This semester, we continue to spotlight Western Seminary’s faculty members. Today, we feature Dr. Rob Wiggins, Vice President for Academic Affairs and Dean of Faculty, as well as Chairman of the Center for Personal Spiritual Formation.
Transformed: Tell us a little about your background.
Dr. Wiggins: I grew up in West Los Angeles. My parents were very dedicated to building a strong family life since they both came from single-parent homes. The Christian faith was more than something to believe – it was modeled by my parent’s service to many in our community, especially to international students who were passing through LAX and needed overnight lodging or meals. Through Campus Crusade (CRU) in college, I found greater opportunities for growth and ministry. After four years on CRU staff (Minnesota, Berkeley, and UCLA), I enrolled at Western Seminary to deepen my understanding of the gospel and to prepare for a lifetime of ministry. I was privileged to pastor two wonderful congregations in Gresham and Wallowa County, Oregon. Pat and I are blessed with three daughters and son-in-laws, and six grandchildren.
Transformed: What did you want to be when you were growing up?
Dr. Wiggins: Though I considered a lot of ideas, the most recurring image was either serving as missionary in the Pacific somewhere, or working with a parachurch organization reaching youth and young adults.
Transformed: What led you to your current position?
Dr. Wiggins: I am actually surprised to be serving as academic dean. Years ago I was thinking I might be teaching courses in spiritual formation, or serving in an administrative position somewhere taking care of students (which I did for 25+ years). These two interests have come together as I take care of the needs of faculty and provide administrative leadership to the academic programs.
Transformed: What is your favorite thing about teaching at Western?
Dr. Wiggins: Working with the people of Western– faculty, staff, and students. They make the work a joy!
Transformed: What is something that we would be surprised to know about you?
Dr. Wiggins: Pat and I enjoy cycling. We have cycled throughout the Northwest and British Columbia in Canada, and have cycled in France five times on some of the Tour de France routes. A great way to make friends in any country.
Transformed: What are some of your favorite things?
Dr. Wiggins: Cycling up to the summit of Larch Mountain through an old growth forest and then flying down. Running along the Springwater Trail and watching the sun come up over Mt. Hood. Having dinner in an outdoor café with friends during the summer.
Transformed: What are you reading right now?
Dr. Wiggins: Prayer, by Tim Keller; Jesus through Middle Eastern Eyes, by Kenneth Bailey; Heretic – Why Islam Needs a Reformation Now, by Ayaan Hirsi Ali.
Transformed: Who would you like to meet – living or dead (not someone from the Bible)?
Dr. Wiggins: C.S. Lewis – his creative imagination sourced in theology; C.H. Spurgeon – his view of the ministry sourced in Scripture; Augustine – his view of transformation sourced in the gospel.
Transformed: Is there a verse or passage of Scripture that has had a particularly strong impact on your life?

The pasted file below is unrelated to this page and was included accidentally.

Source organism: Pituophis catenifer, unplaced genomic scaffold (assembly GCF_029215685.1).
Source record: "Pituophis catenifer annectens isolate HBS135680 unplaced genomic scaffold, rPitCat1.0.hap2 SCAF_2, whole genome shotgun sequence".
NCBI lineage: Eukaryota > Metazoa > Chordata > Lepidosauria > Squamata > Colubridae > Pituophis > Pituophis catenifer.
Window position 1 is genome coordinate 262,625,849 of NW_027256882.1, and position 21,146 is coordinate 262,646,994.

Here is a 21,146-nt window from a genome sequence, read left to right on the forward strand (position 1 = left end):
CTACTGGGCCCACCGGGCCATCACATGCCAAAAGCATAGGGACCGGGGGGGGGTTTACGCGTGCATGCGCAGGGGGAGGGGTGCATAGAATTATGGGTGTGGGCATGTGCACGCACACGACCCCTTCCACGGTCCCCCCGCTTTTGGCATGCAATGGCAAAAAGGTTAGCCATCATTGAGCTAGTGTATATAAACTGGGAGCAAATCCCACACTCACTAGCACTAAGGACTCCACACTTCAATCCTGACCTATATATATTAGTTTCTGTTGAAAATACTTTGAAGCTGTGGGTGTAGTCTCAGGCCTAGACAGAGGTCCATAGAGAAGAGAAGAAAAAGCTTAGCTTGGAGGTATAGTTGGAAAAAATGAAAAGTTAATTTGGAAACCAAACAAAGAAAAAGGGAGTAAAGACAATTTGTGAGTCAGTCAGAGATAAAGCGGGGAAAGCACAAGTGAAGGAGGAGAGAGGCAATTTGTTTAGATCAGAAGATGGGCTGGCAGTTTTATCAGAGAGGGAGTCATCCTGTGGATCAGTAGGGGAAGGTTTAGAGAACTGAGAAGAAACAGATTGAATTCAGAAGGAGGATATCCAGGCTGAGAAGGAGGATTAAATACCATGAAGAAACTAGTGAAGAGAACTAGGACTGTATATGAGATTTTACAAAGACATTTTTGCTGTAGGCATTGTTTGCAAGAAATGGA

Dr. Wiggins: Psalm 100 – I memorized this psalm when I was age seven. It shaped my earliest understanding of the goodness and faithfulness of God, and set my heart towards seeking Him.
Transformed: What, ideally, should be the relationship between the seminary and the church?
Dr. Wiggins: While the church is and will remain God’s primary institution for living out the task of the Great Commission, in every generation it has used specialized educational expressions of the church to accomplish its task. In the present-day, the seminary is the primary place for specialized training for those called to teach, preach, and lead the church. Additionally, the seminary is a center for advanced and continuing education for those in ministry leadership, and a resource for reflection and dissemination of theological research.
Transformed: What does the church need more of?
Dr. Wiggins: A fuller view of the greatness of God. Who we are and how we are to live is defined by our view of God.
Transformed: Do you have a favorite scholar, or someone whose work has inspired you?
Dr. Wiggins: Early in my faith I read a lot by A.W. Tozer, then J.I. Packer. They led me into works of biblical and exegetical theology. I became very interested in spiritual formation. Though my reading interests have become broad, I often return to these themes.
Transformed: What theological topics need more attention? Are there any doctrines that have been ignored in the recent past, and could benefit from more exposure or exploration?
Dr. Wiggins: Further study on the nature of humanity: being, person, identity, gender.
Transformed: What is one thing you wish people knew about the life of a seminary faculty member?
Dr. Wiggins: Western faculty members have a lot of fun together. They care about one another. They work hard at being a team of colleagues and friends.
Transformed: What makes for an ideal student?
Dr. Wiggins: Not to take their “faith” for granted while in seminary. Seminary students have the ideal opportunity to deepen their faith through every course and assignment. You are not only growing more in love with the Lord today, but also building a richer, more robust faith for tomorrow.
Transformed: What is one piece of advice that you would give to incoming seminarians?
Dr. Wiggins: Set your goal to “learn how to learn.” Seminary will soon be over and you will have the rest of your life to broaden and deepen your knowledge. Seminary is a terrific place to master skills of how to learn from others and on your own. You will want to become a life-long learner. Whenever you stop learning, you will start dying.